people. As the disciples moved around the crowd picking up the leftover
fragments, filling their baskets, they began to understand the work of
God. The disciples had to take time to gather up the fragments, and in
doing so, they experienced and became witnesses of the grace of Jesus
When we think about our own lives, we can probably remember the
"big" blessings that God has given us. But sometimes we forget
about the small ones. Sometimes we're too lazy to gather up these
fragments of blessing. This leads us to underestimate the grace of God in
Yet we are here today because of these many small fragments of grace.
There's a hymn that reminds us, "Count Your Blessings." It is
our duty to keep these small fragments in our basket. God performs
miracles and gives us blessings and grace, but it is our duty to gather up
We often complain, wondering why God seems to give more blessings to
others than He gives to us. This is because we don't pick up all of the
small fragments of God's grace. If we gather up all the fragments and put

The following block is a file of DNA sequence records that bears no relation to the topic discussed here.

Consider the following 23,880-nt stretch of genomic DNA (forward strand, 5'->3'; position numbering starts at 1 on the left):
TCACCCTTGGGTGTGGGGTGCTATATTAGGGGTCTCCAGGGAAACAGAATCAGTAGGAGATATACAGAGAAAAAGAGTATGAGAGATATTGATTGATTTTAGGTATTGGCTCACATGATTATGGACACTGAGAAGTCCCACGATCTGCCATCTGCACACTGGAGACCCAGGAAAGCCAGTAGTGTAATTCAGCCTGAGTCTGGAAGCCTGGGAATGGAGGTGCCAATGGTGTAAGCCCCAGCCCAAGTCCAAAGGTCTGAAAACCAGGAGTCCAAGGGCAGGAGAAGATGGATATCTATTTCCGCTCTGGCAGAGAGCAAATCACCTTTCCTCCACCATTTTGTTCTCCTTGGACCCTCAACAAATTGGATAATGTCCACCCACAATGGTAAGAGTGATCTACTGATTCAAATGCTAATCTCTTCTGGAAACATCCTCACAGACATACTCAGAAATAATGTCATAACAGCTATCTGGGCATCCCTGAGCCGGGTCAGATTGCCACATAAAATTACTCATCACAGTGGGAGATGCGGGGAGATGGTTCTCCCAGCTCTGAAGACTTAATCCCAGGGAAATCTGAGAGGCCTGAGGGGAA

them in our baskets, we will see the abundance of grace inside. We will
understand God's blessings for us, and this will give us comfort and
encouragement. Through these experiences, we can understand the love of
God, and our faith will become rooted in the truth. Then we will see that God is with us in our hearts.
Sometimes we encounter difficult situations, and sometimes we have success
and prosperity. Perhaps our business goes bankrupt, or perhaps we are
promoted. But no matter what kind of situation we encounter, there are
always small fragments of God's grace all around us. If we are wise, we